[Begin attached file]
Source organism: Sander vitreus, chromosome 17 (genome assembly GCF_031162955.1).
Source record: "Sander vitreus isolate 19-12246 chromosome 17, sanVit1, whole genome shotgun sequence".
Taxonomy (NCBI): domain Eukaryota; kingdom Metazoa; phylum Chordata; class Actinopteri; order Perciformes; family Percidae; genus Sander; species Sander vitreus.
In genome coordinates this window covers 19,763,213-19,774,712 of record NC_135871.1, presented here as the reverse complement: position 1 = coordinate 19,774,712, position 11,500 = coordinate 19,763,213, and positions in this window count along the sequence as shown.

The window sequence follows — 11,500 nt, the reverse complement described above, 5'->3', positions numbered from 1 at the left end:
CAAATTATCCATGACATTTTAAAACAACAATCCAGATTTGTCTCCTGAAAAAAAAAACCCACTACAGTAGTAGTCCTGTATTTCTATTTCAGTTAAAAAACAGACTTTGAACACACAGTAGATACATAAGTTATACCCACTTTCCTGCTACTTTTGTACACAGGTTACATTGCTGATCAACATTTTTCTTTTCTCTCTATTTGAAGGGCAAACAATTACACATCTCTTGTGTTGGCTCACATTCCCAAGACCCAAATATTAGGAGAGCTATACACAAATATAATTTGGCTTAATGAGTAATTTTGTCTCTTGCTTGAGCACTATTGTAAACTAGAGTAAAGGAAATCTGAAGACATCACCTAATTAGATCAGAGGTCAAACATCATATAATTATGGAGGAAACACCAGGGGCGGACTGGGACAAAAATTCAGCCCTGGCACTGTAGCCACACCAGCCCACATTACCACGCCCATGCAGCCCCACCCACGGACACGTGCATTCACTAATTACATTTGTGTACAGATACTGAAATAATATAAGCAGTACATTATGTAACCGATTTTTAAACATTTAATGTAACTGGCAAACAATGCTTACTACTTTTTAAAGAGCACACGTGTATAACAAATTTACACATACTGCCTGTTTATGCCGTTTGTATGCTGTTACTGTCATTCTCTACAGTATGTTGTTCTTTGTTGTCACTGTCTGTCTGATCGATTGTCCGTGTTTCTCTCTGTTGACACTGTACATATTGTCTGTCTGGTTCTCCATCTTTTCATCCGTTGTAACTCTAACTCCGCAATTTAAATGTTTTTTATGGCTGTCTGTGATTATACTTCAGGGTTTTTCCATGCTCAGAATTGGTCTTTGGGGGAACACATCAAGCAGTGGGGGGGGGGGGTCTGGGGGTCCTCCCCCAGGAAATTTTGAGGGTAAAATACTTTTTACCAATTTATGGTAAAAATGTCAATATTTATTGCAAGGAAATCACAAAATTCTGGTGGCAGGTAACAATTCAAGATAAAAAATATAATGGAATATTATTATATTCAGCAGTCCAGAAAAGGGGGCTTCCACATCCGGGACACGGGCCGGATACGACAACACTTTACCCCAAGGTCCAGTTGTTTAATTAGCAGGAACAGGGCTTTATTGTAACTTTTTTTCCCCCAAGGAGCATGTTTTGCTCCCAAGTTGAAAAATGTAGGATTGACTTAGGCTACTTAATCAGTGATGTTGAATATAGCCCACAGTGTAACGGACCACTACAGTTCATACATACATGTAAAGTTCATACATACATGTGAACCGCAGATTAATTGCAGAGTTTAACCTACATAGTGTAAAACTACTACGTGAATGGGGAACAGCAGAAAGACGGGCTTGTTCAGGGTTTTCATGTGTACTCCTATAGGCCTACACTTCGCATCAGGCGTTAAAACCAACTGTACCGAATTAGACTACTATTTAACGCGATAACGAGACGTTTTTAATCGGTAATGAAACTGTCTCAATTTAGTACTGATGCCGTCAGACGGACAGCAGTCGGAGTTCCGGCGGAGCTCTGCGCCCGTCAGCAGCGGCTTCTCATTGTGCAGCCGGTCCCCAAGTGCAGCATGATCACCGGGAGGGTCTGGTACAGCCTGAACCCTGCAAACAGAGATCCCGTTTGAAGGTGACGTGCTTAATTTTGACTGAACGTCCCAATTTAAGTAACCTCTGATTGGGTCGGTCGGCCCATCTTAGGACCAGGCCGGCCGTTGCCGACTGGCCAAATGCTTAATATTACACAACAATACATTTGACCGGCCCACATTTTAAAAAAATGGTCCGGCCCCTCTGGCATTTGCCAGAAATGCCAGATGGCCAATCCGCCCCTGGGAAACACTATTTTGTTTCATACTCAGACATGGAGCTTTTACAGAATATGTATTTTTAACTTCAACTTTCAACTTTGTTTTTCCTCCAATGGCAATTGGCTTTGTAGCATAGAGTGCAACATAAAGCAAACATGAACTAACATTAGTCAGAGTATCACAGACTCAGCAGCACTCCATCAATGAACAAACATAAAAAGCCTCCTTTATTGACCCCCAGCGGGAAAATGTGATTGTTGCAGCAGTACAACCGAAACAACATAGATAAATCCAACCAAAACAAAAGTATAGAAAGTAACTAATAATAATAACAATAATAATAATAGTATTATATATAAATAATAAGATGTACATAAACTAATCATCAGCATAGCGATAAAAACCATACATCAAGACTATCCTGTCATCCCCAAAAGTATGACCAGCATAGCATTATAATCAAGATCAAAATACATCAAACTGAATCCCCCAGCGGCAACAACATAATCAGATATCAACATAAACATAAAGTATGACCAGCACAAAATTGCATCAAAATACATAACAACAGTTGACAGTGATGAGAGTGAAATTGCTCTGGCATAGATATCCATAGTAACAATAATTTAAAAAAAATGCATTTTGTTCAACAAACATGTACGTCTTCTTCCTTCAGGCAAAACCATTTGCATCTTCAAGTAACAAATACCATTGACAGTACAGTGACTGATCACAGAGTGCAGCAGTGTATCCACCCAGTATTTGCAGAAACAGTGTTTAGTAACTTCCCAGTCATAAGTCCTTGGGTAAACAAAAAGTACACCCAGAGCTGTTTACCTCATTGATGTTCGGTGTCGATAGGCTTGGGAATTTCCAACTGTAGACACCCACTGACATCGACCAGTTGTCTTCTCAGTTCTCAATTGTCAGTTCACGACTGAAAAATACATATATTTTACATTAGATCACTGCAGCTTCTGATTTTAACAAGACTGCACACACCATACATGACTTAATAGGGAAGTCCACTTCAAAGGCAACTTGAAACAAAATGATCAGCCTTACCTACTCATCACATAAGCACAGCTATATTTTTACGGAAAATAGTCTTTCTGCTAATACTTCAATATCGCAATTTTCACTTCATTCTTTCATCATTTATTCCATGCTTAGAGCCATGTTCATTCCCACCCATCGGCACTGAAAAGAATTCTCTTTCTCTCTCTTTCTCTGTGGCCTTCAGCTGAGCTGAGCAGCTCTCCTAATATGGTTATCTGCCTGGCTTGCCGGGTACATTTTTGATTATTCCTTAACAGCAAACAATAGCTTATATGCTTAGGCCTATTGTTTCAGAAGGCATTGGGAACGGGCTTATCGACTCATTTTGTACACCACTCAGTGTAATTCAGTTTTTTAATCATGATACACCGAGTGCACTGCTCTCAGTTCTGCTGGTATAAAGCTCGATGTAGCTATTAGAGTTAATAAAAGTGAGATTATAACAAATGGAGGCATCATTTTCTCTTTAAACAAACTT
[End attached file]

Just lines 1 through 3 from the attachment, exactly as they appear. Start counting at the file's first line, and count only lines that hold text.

Source organism: Sander vitreus, chromosome 17 (genome assembly GCF_031162955.1).
Source record: "Sander vitreus isolate 19-12246 chromosome 17, sanVit1, whole genome shotgun sequence".
Taxonomy (NCBI): domain Eukaryota; kingdom Metazoa; phylum Chordata; class Actinopteri; order Perciformes; family Percidae; genus Sander; species Sander vitreus.